Why does Canada have a lower COVID-19 mortality rate than the US?

Researcher and author credits difference to Canadians' unique mindset

Why does Canada have a lower COVID-19 mortality rate than the US?

Canada and the United States generally have a lot in common. They diverged, however, when it came to COVID-19 deaths.

In a recent commentary published by the Proceedings of the National Academy of Sciences (PNAS), David Fisman, M.D., M.P.H., an epidemiologist at the Dalla Lana School of Public Health at the University of Toronto, shared the results of a recent analysis of COVID-19 deaths in Canada and the US.

After statistical standardization to make the populations of the two countries comparable, he said Canada has experienced 100,000 fewer cumulative deaths from COVID-19 than the US, with 28% of those deaths involving people below 65 years old.

Fisman explored the differences through several rationalizations such as the probability of Canada "hiding" the true mortality by underreporting COVID-19 deaths. He noted, though, that underreporting occurs both in Canada and the United States, and that studies published in the Lancet demonstrated underreporting rates between the two countries are similar.

In contrast to the US, where health insurance is provided by both public (Medicare, Medicaid, and the VA) and private payers, Canada has universal health insurance. A single-payer system in the US would have saved 212,000 lives in 2020, according to calculations made by Yale epidemiologist Alison Galvani, Ph.D., and her colleagues. Galvani published their findings of investigation in PNAS in June.

Galvani suggests a few explanations for why the patchwork of insurance in the US would result in a higher death rate: higher rates of chronic conditions that are poorly managed, such as diabetes and hypertension, which raise the risk that a COVID-19 case will be severe; delays in care because people are concerned about medical bills; and lower vaccination rates because many Americans lack strong relationships with primary care doctors.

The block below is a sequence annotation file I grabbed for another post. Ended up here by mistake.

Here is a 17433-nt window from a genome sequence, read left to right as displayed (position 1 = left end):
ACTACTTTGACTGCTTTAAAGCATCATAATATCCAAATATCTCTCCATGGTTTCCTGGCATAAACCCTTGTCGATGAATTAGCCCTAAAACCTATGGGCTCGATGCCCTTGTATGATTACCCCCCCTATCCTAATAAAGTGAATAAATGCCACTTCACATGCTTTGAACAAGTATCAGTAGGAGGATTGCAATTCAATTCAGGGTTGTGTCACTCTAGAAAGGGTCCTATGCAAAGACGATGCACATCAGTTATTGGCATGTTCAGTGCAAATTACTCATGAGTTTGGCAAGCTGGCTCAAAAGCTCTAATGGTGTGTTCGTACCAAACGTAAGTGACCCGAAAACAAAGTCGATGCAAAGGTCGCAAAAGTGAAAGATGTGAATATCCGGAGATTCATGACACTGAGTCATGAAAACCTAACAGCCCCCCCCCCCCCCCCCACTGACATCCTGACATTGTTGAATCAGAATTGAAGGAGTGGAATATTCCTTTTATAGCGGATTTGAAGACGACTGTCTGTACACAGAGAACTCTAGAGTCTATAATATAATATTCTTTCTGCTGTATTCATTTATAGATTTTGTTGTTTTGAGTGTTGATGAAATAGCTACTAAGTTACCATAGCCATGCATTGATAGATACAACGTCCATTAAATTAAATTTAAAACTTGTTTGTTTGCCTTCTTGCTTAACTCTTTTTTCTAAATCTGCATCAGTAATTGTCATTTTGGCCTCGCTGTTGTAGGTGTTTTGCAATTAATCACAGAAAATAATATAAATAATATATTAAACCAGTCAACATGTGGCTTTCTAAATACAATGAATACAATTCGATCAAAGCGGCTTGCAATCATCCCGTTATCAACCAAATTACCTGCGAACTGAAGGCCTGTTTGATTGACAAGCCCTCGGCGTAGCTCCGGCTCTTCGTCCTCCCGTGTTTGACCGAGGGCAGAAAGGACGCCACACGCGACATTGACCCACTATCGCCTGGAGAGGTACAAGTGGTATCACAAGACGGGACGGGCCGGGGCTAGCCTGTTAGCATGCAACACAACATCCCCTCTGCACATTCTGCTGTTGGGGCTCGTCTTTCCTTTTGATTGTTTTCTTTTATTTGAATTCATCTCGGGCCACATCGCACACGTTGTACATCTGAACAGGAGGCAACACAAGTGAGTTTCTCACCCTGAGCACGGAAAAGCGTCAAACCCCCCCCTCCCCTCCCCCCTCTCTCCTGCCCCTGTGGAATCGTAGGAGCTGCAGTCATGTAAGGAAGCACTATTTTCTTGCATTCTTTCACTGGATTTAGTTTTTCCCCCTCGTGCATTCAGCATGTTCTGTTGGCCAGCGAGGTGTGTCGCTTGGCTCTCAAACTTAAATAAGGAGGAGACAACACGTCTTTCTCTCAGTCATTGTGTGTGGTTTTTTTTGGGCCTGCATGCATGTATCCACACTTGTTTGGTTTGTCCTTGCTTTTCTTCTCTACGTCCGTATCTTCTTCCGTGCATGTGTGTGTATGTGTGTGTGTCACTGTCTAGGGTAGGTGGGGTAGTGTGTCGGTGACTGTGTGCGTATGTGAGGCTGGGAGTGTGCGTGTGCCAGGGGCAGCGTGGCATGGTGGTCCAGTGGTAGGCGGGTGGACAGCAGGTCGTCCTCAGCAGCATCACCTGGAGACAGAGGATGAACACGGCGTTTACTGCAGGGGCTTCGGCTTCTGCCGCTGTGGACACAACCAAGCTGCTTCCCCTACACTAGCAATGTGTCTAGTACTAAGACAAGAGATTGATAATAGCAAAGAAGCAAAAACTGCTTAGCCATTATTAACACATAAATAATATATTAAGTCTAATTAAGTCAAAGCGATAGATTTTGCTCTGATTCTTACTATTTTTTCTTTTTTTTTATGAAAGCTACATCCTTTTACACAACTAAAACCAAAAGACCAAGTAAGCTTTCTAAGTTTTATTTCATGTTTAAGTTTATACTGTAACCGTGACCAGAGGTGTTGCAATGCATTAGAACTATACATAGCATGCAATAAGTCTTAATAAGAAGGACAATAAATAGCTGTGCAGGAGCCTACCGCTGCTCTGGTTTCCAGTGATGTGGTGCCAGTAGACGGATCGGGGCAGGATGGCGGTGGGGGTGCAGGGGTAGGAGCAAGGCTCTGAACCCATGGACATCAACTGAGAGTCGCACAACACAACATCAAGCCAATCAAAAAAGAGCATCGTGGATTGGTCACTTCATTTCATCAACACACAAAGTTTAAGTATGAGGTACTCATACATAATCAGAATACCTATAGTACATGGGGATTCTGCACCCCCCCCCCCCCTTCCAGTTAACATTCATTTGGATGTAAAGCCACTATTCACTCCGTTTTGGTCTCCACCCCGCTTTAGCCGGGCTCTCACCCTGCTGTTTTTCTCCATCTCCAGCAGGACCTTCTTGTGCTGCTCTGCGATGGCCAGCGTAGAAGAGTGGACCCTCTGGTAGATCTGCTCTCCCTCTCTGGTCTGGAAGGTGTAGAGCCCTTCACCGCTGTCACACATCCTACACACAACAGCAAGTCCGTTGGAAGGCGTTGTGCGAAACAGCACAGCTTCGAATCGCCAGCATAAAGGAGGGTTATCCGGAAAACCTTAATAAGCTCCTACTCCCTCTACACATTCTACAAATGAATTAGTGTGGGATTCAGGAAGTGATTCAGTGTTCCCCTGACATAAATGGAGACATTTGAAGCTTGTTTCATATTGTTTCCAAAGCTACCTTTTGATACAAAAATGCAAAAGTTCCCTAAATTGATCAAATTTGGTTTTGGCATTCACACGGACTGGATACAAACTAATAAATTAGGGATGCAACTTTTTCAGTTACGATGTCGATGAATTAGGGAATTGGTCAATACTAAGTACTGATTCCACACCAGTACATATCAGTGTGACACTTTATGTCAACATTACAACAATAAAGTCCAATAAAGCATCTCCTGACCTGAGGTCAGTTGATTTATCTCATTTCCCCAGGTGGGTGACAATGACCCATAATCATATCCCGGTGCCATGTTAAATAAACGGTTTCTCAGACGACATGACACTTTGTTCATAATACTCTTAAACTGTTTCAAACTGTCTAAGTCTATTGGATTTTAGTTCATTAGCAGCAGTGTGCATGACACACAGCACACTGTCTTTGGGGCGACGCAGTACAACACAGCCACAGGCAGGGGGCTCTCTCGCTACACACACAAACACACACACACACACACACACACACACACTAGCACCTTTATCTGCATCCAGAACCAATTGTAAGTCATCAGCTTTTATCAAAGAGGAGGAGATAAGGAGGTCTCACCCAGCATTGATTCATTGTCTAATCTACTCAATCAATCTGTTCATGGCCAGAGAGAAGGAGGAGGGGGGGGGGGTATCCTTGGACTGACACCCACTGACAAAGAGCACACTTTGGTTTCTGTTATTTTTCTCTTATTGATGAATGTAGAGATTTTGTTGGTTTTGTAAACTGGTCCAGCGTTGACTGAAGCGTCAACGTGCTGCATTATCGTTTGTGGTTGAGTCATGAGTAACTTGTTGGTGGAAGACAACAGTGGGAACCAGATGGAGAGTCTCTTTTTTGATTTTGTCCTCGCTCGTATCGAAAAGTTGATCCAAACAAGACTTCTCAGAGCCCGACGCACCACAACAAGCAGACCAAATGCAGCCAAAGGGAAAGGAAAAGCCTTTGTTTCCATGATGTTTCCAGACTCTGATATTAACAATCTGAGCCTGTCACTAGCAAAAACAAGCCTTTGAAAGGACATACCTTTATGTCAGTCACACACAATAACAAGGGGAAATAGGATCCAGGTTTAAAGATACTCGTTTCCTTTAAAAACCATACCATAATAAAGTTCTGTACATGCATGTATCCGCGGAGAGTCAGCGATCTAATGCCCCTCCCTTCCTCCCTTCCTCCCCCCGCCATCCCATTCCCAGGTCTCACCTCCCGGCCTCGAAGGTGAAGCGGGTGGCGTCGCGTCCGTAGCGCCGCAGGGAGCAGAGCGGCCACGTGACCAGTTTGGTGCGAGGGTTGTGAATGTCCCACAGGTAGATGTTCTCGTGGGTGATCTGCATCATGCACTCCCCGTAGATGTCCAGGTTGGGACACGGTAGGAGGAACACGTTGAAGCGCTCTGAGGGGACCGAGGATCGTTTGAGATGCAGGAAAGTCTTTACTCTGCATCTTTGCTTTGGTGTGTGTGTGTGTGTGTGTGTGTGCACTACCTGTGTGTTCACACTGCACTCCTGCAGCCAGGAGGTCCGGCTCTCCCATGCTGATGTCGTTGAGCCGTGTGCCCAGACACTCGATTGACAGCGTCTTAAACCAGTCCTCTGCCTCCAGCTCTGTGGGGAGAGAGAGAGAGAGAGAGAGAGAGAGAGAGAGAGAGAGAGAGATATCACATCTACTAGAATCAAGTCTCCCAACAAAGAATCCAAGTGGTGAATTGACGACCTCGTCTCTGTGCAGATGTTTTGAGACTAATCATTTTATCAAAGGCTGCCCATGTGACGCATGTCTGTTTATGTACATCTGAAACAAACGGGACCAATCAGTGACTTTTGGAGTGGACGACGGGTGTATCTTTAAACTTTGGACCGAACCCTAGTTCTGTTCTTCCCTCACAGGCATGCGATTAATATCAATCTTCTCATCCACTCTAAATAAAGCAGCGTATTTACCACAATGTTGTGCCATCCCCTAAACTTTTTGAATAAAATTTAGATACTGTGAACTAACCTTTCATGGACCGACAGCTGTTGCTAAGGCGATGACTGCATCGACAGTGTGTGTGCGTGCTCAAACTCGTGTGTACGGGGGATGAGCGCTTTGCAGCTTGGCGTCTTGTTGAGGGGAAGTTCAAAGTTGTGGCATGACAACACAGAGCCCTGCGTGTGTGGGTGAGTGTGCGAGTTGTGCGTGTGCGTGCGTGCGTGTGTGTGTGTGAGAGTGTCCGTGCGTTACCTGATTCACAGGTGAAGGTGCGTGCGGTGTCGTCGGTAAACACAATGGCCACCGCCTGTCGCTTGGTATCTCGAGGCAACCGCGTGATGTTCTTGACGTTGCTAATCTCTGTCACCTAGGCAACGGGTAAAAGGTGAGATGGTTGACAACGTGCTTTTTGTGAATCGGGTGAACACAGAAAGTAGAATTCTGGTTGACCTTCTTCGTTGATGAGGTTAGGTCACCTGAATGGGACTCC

However, Fisman is not sure whether variations in healthcare insurance are the true cause. He pointed to some of the shortcomings in COVID-19 healthcare in Canada (such as the lack of monoclonal antibodies used to keep patients out of hospitals and underfunded rural healthcare facilities) and points out that the infection fatality ratio for COVID-19 is comparable in the US, Canada, and several other nations.

“The threefold difference in deaths must be explained, at least in part, by difference in the rates of infection rather than differences in infection outcome or case mix,” Fisman said.

Despite the Freedom Convoy protests in Ottawa, Fisman argued that the overall explanation for the mortality disparity is that Canadians have a more communitarian mindset.

“Acceptance of sacrifice of individual needs or convenience for purposes of disease control has likely been easier to achieve in Canada than in the United States as Canadian Society is more communitarian and less individualistic than U.S. society,” Fisman writes.

Fisman made a distinction between public health, which aims to keep people healthy by preventing sickness, and healthcare. He asserted that compared to Canada, the US suffers from a lack of trust in government institutions, notably in the healthcare sector.

"It is difficult to legislate cultural transformation, even if that were desired," he said, noting that it might be naïve to think that “large numbers of Americans will reflect on how much less impactful the pandemic could have been and how many lives might have been spared had it emulated some of its global peers.”

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